VR immersion

The Translife CAVE at the UTC-Heudiasyc Laboratory has been operational for just over a year now. This is a research-intensive area, where 3D images are projected on 3 walls and the floor, providing a more realistic, more natural, effect than wearing a virtual reality (VR) helmet. This experimental set-up allows the scientists to observe and analyses the interactions taking place in a virtual environment, leading to numerous applications, especially in the domain of professional training drills.

VR immersion

 

What looks like a simple cube at first sight is, in fact, a cutting edge piece of equipment used to digitally model situations and environments with a high degree of precision and perfection. The user - wearing a pair of 3D glasses that rebuild the surrounding profile from the images projected on the walls and floor – is fully immersed in a coherent virtual environment. Infrared cameras accurately detect the user’s movements, enabling a real-time adaptation of the scenery and sequences as a function of the user’s movements and behaviour.

In the professional training drills, the data analysed using algorithms which assess the mental and physical state of the ‘apprentice ‘. Consequently, the exercises can be adapted as a function of the level attained, the stress and fatigue factors. When the training officer is absent, the errors the trainee makes are never self-evident. The Heudiasyc scientists therefore try to go further in designing new models to help visualize the mistakes in a given gesture. “Virtual reality offers numerous possibilities to improve the pedagogy of digital training modules”, sums up Indira Thouvenin, lecturer and research scientist, specialist of this field and Director of the UTC-VR unit.

Making learning easier


Numerous sectors of the economy could be affected by the potentialities of this technique. The Kiva Programme (Knowledge and Informed Virtual environment for gesture cApitalization) was conducted with the Montupet Group, one of the world’s leading manufacturers of cast aluminium cylinder heads for automobiles, so as to improve the learning-acquisition of the technical gestures needed when a new cylinder head is moulded. REVIATECH, a company specialized in VR training programmes, built up the virtual environment and integrated the results of research to make a better use of the system. Several options were tested in the CAVE, e.g., using arrows to indicate the direction to follow, or reproduction of a correct move by a tick mark. However, all the feedback here does not tell you where the errors lie. The most efficient solution finally consisted of analysing the mistakes, conferring on the trainee the freedom to progress and improve ad libitum. This system, called EBAGG, is a virtual sphere materializes space in 3D in which the trainee will carry out his gestures. ‘Particles’ appear dynamically when the trainee’s movement deviates from the optimal line.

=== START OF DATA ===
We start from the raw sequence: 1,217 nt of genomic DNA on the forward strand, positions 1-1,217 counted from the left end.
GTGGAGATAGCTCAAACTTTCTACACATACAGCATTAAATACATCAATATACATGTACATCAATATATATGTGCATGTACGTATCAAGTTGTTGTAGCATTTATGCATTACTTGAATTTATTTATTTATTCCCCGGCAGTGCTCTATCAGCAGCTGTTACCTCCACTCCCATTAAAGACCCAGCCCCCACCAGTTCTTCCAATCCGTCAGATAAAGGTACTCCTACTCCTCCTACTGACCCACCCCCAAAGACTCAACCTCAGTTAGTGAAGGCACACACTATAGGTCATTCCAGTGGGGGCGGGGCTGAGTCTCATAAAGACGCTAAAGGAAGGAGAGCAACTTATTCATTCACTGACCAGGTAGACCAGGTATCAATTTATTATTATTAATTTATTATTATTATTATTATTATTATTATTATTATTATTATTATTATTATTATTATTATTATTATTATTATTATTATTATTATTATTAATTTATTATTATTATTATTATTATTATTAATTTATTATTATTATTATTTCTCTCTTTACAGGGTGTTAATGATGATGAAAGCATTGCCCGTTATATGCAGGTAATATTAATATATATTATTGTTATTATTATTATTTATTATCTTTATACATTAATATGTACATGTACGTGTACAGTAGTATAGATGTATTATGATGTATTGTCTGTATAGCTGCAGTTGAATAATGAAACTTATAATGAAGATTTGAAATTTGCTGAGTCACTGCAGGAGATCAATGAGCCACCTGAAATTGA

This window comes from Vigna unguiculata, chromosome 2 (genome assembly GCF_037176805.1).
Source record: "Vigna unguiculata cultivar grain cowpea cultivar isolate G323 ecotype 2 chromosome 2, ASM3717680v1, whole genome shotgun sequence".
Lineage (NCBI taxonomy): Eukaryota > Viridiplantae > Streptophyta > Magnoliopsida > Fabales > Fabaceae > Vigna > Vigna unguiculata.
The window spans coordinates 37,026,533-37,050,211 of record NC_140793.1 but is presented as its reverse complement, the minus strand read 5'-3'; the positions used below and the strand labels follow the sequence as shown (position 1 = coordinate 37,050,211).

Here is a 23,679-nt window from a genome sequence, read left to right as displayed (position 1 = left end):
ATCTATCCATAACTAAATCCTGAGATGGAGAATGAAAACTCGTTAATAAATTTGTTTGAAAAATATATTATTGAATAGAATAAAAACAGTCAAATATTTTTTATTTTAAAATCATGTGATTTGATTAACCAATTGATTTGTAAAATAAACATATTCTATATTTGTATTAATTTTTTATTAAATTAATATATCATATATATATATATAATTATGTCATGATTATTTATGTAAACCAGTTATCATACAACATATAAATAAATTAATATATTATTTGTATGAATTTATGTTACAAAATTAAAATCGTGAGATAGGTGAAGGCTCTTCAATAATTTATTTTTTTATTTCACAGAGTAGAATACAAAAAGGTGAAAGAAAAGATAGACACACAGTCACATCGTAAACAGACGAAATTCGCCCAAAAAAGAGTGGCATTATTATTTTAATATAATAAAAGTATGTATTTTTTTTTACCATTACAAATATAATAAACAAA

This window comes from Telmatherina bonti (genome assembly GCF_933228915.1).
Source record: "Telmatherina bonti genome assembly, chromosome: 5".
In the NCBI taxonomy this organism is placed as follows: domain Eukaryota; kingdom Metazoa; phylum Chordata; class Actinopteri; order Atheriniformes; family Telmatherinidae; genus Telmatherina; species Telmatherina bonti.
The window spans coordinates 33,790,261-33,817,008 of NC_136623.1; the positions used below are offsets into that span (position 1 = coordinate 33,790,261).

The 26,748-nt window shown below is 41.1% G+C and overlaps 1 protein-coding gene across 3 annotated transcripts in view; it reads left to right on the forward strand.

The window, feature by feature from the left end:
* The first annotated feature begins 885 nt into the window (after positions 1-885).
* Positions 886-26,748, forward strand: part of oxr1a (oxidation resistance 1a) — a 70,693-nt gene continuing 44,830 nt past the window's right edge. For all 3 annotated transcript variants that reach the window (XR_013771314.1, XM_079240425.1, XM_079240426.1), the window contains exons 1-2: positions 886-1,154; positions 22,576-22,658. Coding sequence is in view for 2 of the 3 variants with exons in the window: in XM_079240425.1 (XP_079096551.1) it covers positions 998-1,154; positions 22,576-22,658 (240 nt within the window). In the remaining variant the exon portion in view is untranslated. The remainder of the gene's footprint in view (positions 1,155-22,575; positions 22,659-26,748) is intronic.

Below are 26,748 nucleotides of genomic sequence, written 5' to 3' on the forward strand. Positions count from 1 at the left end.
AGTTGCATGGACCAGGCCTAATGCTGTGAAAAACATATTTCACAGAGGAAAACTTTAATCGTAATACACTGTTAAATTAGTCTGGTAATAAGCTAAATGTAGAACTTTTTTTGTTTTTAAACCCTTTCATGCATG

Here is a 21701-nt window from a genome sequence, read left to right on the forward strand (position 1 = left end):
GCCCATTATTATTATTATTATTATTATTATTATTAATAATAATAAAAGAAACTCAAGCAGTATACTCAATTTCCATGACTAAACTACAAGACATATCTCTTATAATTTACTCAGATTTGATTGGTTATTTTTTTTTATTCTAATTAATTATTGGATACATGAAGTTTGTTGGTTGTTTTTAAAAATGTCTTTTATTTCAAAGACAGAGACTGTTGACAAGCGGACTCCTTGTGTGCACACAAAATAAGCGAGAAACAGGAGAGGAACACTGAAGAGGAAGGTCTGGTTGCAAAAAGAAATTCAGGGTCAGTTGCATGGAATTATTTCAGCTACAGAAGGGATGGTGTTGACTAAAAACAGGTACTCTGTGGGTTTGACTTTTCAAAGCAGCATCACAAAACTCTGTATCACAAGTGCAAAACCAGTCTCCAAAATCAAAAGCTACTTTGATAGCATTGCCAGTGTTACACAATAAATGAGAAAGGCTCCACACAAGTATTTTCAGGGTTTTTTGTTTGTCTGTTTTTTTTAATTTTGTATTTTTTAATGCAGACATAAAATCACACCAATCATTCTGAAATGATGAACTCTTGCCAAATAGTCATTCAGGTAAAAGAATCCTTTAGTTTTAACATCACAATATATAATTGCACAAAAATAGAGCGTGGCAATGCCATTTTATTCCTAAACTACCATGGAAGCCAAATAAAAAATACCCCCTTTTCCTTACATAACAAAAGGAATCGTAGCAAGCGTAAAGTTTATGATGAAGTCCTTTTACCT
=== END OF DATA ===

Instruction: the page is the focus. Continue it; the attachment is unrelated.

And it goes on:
The number of ‘particles’ indicates the amount of trajectory correction needed. And yet another example of VR training applications in the industrial sector, is the LEON Project (acceptabiLity of Emerging technOlogies in aeroNautics) currently under development with UPJV (Jules Verne University of Picardie, Amiens) studies the level of acceptability of VR tools used in aeronautics, depending on whether you use a CAVE type or a VR helmet environment. For instance, learning how to rivet aircraft fuselage sections as a support to compare these two environments and protocols.

Research into the interactions that take place in virtual environments for the purpose of designing more convivial and more intuitive interactive systems represents a novel experimental research thrust for CAVE scientists. To illustrate this, we can cite the rather original Special Touch programme which explores “touch”. The device allows a virtual character to touch a human being in various set-ups and scenes. The reciprocal gesture will also be enabled. What we are studying is to see if a physical contact changes an individual’s behaviour faced with a computer system and you can rest assured; we will tell your readers what our conclusions are, once we have conducted the research planned this promising field.